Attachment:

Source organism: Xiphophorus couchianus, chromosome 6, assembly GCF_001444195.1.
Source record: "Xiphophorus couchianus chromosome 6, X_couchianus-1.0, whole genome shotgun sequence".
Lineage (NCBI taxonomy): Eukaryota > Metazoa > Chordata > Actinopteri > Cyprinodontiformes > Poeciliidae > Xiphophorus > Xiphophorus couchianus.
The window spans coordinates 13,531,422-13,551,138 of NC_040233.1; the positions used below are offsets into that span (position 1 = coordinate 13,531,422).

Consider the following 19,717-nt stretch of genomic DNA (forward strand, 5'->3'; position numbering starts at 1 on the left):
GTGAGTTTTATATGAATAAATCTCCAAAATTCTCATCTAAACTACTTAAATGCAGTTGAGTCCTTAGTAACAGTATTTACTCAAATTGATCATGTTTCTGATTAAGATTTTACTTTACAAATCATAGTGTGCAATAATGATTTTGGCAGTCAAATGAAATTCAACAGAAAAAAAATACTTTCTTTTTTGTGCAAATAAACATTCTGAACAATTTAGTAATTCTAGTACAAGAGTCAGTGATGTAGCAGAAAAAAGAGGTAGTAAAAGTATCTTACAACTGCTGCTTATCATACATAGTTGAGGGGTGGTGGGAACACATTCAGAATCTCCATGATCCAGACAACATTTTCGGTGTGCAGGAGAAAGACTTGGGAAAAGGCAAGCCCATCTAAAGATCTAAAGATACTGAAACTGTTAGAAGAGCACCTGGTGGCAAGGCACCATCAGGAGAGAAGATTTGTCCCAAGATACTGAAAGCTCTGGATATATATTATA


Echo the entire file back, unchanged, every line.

Source organism: Xiphophorus couchianus, chromosome 6, assembly GCF_001444195.1.
Source record: "Xiphophorus couchianus chromosome 6, X_couchianus-1.0, whole genome shotgun sequence".
Lineage (NCBI taxonomy): Eukaryota > Metazoa > Chordata > Actinopteri > Cyprinodontiformes > Poeciliidae > Xiphophorus > Xiphophorus couchianus.
The window spans coordinates 13,531,422-13,551,138 of NC_040233.1; the positions used below are offsets into that span (position 1 = coordinate 13,531,422).

Consider the following 19,717-nt stretch of genomic DNA (forward strand, 5'->3'; position numbering starts at 1 on the left):
GTGAGTTTTATATGAATAAATCTCCAAAATTCTCATCTAAACTACTTAAATGCAGTTGAGTCCTTAGTAACAGTATTTACTCAAATTGATCATGTTTCTGATTAAGATTTTACTTTACAAATCATAGTGTGCAATAATGATTTTGGCAGTCAAATGAAATTCAACAGAAAAAAAATACTTTCTTTTTTGTGCAAATAAACATTCTGAACAATTTAGTAATTCTAGTACAAGAGTCAGTGATGTAGCAGAAAAAAGAGGTAGTAAAAGTATCTTACAACTGCTGCTTATCATACATAGTTGAGGGGTGGTGGGAACACATTCAGAATCTCCATGATCCAGACAACATTTTCGGTGTGCAGGAGAAAGACTTGGGAAAAGGCAAGCCCATCTAAAGATCTAAAGATACTGAAACTGTTAGAAGAGCACCTGGTGGCAAGGCACCATCAGGAGAGAAGATTTGTCCCAAGATACTGAAAGCTCTGGATATATATTATA